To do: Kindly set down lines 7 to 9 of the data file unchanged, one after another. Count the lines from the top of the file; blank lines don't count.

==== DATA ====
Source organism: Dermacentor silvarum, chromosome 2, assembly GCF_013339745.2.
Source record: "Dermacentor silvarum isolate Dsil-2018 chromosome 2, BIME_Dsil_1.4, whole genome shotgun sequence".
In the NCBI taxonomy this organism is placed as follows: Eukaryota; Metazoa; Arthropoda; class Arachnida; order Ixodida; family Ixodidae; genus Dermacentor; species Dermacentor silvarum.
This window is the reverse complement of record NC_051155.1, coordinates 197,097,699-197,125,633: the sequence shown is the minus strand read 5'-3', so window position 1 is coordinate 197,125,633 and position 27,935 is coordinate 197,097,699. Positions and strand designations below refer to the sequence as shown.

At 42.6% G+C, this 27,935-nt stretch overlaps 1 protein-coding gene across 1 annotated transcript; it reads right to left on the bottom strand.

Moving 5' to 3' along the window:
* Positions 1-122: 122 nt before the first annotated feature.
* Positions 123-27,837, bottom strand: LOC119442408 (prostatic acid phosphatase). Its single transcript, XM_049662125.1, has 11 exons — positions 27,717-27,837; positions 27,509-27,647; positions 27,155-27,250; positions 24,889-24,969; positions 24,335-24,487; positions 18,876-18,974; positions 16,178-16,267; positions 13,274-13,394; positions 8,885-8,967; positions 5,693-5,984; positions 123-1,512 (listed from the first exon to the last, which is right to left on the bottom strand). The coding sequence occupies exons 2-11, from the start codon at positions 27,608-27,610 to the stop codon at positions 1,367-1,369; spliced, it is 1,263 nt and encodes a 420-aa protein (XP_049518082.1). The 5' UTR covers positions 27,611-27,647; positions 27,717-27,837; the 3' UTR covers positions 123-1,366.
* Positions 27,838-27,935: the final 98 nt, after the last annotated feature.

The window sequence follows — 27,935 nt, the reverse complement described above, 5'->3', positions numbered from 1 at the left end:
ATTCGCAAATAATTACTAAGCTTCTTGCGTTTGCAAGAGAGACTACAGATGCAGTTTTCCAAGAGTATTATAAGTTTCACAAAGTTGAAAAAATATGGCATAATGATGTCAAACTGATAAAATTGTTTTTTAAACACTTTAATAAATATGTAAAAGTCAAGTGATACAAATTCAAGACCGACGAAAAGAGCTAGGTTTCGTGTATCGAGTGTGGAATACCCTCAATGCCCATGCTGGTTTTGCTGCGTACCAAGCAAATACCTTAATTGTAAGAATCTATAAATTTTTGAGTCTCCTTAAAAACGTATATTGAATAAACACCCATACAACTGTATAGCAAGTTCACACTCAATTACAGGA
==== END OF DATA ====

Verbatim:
* Positions 1-122: 122 nt before the first annotated feature.
* Positions 123-27,837, bottom strand: LOC119442408 (prostatic acid phosphatase). Its single transcript, XM_049662125.1, has 11 exons — positions 27,717-27,837; positions 27,509-27,647; positions 27,155-27,250; positions 24,889-24,969; positions 24,335-24,487; positions 18,876-18,974; positions 16,178-16,267; positions 13,274-13,394; positions 8,885-8,967; positions 5,693-5,984; positions 123-1,512 (listed from the first exon to the last, which is right to left on the bottom strand). The coding sequence occupies exons 2-11, from the start codon at positions 27,608-27,610 to the stop codon at positions 1,367-1,369; spliced, it is 1,263 nt and encodes a 420-aa protein (XP_049518082.1). The 5' UTR covers positions 27,611-27,647; positions 27,717-27,837; the 3' UTR covers positions 123-1,366.
* Positions 27,838-27,935: the final 98 nt, after the last annotated feature.